The Impôt de Solidarité sur la Fortune (ISF, or wealth solidarity tax), is easily the most controversial part of French tax policy, and its removal by Emmanuel Macron was probably the most controversial decision of his term so far, and a major cause of the Gilets Jaunes protests which, at the time this question is written, show no sign of stopping.
There have been many contradictory statements made about the ISF:
- That removing the tax was a gift to the super-rich.
- That the tax only affected the moderately rich, and that the super-rich used fiscal trickery to evade it.
- That the tax disincentivized investment, and created perverse incentives for company owners.
- That the tax was a long-term loss for France, because it encouraged capital holders (including startup creators) to leave the country and thus created a loss in revenue / value-added tax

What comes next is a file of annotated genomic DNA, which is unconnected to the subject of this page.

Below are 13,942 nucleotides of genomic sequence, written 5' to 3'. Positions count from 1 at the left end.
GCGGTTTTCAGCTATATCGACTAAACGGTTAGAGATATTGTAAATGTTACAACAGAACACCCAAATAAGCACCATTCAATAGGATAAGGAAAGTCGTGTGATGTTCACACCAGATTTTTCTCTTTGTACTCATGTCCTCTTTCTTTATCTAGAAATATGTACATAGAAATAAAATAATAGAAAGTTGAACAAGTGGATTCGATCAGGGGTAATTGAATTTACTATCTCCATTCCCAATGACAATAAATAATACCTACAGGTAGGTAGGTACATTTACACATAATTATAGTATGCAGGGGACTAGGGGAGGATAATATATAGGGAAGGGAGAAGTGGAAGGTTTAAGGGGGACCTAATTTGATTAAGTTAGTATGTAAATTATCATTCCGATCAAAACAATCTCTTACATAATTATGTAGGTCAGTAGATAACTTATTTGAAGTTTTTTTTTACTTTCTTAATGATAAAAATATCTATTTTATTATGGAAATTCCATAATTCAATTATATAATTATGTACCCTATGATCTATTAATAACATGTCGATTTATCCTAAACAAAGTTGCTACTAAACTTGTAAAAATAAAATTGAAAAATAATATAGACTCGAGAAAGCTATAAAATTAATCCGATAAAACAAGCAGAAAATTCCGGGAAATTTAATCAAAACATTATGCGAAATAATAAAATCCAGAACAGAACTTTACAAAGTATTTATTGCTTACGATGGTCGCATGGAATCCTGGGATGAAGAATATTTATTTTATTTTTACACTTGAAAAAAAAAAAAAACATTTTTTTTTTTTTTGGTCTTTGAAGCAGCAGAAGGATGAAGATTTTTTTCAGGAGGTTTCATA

- That the exile of capital holders wasn't that great, and reversing it wouldn't be worth the losses in tax profit.
With all this contradictory information circulating (on a very emotionally charged subject), it's really hard to get an accurate picture of the situation.
To the best of your knowledge, what were the benefits and costs of the ISF for the French economy, and how much evidence is there that these benefits and costs were real?